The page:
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Reversing data’s damaged reputation

Jonny Shipp, director of public affairs at Telefónica, explores how data’s tarnished reputation can be reversed.

Digital services, powered by data, are reshaping the world. Transport systems are being transformed, agricultural processes improved, energy use reduced and education opened up to all.

We know that digitalisation, the adoption of these data-driven services by society, is causing fundamental shifts in the relationships between businesses and their customers, and between governments and citizens. That revolution has also been proven to have a vital role in the economy. Recent reports estimate that a 10% increase in digitalisation of the global economy could increase GDP per capita growth rates by 40%.

This is an opportunity we can ill-afford to miss, so how do we make it a reality? Telefónica’s global Index on Digital Lifesuggests that factors such as digital literacy, a country’s freedom to innovate, and the extent to which citizens engage with and trust the digital world, are fundamental to achieving positive outcomes from these big changes.

The new services that will help make our world truly digital depend on the creation, collection, storage and analysis of data – including personal information – to deliver value.  More data was created globally last year than in our entire human history, and the same will be true next year. It is this trend that is fueling growth in the new, digital economy and enriching our society.

The UK startup community is developing a huge range of new businesses based on the analysis of data.

Reputation

Data can also be used as a force for broader social good, where analysis can help identify the need for critical infrastructure, or highlight priorities for disaster recovery after severe weather. And it can play an ever-greater role in medical diagnosis and treatment.

Yet, despite the fact that data has been proven to be a hugely valuable commodity and a force for good, it is gaining an unfortunate reputation with the public. Every day, people are annoyed by intrusive advertising and every week we hear news of cyber attacks and data leaks. In the wrong hands, data is used against people, organisations and countries. And with the press reports of each breech, theft or data loss, people lose confidence. And without digital confidence the potential to transform services and enrich lives is diminished.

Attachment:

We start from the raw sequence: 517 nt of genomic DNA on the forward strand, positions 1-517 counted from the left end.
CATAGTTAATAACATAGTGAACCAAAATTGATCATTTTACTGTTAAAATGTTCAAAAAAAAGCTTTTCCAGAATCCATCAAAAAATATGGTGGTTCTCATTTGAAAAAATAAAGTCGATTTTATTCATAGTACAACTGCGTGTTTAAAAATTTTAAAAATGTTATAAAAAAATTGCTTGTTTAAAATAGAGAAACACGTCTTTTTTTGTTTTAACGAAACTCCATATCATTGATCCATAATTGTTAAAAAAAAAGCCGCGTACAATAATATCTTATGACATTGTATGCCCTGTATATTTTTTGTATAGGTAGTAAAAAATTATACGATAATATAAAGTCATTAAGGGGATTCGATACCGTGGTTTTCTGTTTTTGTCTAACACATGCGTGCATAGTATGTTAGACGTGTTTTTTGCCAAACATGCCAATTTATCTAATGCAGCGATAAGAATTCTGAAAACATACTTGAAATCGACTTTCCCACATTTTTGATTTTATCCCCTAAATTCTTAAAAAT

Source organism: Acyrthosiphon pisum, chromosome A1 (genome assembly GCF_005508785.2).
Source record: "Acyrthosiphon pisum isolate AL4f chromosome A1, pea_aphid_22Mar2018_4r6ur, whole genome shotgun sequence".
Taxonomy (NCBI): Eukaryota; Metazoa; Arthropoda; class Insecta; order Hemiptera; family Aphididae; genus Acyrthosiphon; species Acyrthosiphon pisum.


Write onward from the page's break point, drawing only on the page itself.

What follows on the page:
Looking forward

Policymakers around the world are addressing the challenge of data’s damaged reputation. Daniel Zeichner MP is the chair of a new group on data analytics in the UK Parliament. He says that big data is a “complicated and controversial area, one that is only going to become more significant as time goes on for those making and influencing policy.” EU Vice-President Andrus Ansip recently said: “Europe should not be afraid of data”. They are both right. Done well, with the right intentions, with proper respect for consumers and citizens, data is a huge force for good.

To unleash the full potential of the digital economy, the world needs forward-looking, fairer public policies and a better cooperation between all stakeholders, public and private. There needs to be a unified push on transparency and showcasing the benefit. Otherwise there will always remain confusion and concern amongst the public about inconsistent practices and standards.

This must go further than just complying with legislation, going beyond it to put people in control of their data, drive a new model of data transparency and enable more data-driven services that benefit people, organisations, economy and society all over the world.

This post has originally been published on the Tech City News site.

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